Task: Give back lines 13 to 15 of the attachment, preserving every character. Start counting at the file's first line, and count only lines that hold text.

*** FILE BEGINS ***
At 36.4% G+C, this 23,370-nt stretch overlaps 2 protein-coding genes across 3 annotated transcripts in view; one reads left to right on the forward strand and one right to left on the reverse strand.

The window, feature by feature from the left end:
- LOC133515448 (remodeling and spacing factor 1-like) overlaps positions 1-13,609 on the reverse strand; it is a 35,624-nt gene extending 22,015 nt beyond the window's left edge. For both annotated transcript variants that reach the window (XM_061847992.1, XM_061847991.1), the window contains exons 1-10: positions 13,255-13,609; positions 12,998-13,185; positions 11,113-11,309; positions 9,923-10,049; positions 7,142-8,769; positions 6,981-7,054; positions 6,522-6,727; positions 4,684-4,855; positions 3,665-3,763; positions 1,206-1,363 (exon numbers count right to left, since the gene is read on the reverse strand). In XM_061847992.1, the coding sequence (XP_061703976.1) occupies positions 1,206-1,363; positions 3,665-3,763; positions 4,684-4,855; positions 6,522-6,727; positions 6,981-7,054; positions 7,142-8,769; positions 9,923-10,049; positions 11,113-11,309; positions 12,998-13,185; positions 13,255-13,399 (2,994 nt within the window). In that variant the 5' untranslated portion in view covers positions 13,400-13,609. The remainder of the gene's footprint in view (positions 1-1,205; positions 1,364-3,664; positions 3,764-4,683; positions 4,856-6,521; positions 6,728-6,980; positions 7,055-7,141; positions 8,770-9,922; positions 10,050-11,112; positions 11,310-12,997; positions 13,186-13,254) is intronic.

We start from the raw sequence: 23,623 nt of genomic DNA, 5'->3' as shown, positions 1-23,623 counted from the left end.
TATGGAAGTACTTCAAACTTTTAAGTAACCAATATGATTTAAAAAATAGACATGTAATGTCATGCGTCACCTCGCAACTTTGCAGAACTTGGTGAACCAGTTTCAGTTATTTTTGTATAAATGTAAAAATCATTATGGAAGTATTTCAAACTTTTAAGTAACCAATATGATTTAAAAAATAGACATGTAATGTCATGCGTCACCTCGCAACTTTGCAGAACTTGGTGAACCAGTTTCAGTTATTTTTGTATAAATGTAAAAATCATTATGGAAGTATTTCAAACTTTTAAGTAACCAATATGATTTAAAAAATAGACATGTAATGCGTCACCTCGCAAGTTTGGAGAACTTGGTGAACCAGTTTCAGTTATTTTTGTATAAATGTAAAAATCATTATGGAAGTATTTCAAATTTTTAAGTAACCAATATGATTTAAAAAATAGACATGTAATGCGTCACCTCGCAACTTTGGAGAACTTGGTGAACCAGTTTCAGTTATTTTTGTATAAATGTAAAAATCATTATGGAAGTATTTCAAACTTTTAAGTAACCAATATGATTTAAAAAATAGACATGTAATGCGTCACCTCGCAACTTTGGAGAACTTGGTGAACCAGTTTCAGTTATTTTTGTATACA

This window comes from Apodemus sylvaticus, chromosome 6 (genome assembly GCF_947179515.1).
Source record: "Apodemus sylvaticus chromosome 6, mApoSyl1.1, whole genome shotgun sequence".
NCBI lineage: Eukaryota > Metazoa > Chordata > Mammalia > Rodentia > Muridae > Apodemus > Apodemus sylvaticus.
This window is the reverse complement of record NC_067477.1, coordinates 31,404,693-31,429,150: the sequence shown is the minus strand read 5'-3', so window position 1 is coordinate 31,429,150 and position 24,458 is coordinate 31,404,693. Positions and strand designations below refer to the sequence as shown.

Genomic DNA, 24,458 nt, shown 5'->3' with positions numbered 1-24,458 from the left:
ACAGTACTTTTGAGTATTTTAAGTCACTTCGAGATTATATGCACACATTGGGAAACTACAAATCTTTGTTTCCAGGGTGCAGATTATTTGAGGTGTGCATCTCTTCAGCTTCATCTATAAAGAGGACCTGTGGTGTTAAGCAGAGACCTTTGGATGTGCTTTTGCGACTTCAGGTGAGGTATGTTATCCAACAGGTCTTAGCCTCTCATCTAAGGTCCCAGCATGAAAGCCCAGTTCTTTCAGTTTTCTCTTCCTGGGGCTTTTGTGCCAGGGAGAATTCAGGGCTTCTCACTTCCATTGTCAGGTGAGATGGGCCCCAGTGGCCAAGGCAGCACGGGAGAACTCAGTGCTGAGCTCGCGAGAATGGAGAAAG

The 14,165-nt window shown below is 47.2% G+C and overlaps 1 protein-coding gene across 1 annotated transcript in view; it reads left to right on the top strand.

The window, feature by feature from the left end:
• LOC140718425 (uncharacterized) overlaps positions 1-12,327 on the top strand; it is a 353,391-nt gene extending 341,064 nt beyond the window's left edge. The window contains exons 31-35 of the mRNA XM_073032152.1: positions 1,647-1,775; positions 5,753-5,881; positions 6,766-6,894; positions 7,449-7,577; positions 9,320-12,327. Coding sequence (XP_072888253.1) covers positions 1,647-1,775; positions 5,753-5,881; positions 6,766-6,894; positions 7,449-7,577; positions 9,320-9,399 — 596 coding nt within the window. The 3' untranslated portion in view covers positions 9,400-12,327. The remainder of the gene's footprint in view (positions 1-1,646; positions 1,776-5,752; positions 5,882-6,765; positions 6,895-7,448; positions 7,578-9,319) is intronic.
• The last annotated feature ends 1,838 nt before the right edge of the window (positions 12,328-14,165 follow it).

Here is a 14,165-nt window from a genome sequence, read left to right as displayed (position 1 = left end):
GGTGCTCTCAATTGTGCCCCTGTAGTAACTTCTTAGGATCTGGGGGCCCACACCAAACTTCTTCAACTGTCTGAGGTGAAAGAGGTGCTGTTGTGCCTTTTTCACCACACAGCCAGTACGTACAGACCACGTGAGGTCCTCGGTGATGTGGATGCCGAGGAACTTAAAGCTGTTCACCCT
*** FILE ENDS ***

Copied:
The window, feature by feature from the left end:
• LOC140718425 (uncharacterized) overlaps positions 1-12,327 on the top strand; it is a 353,391-nt gene extending 341,064 nt beyond the window's left edge. The window contains exons 31-35 of the mRNA XM_073032152.1: positions 1,647-1,775; positions 5,753-5,881; positions 6,766-6,894; positions 7,449-7,577; positions 9,320-12,327. Coding sequence (XP_072888253.1) covers positions 1,647-1,775; positions 5,753-5,881; positions 6,766-6,894; positions 7,449-7,577; positions 9,320-9,399 — 596 coding nt within the window. The 3' untranslated portion in view covers positions 9,400-12,327. The remainder of the gene's footprint in view (positions 1-1,646; positions 1,776-5,752; positions 5,882-6,765; positions 6,895-7,448; positions 7,578-9,319) is intronic.
• The last annotated feature ends 1,838 nt before the right edge of the window (positions 12,328-14,165 follow it).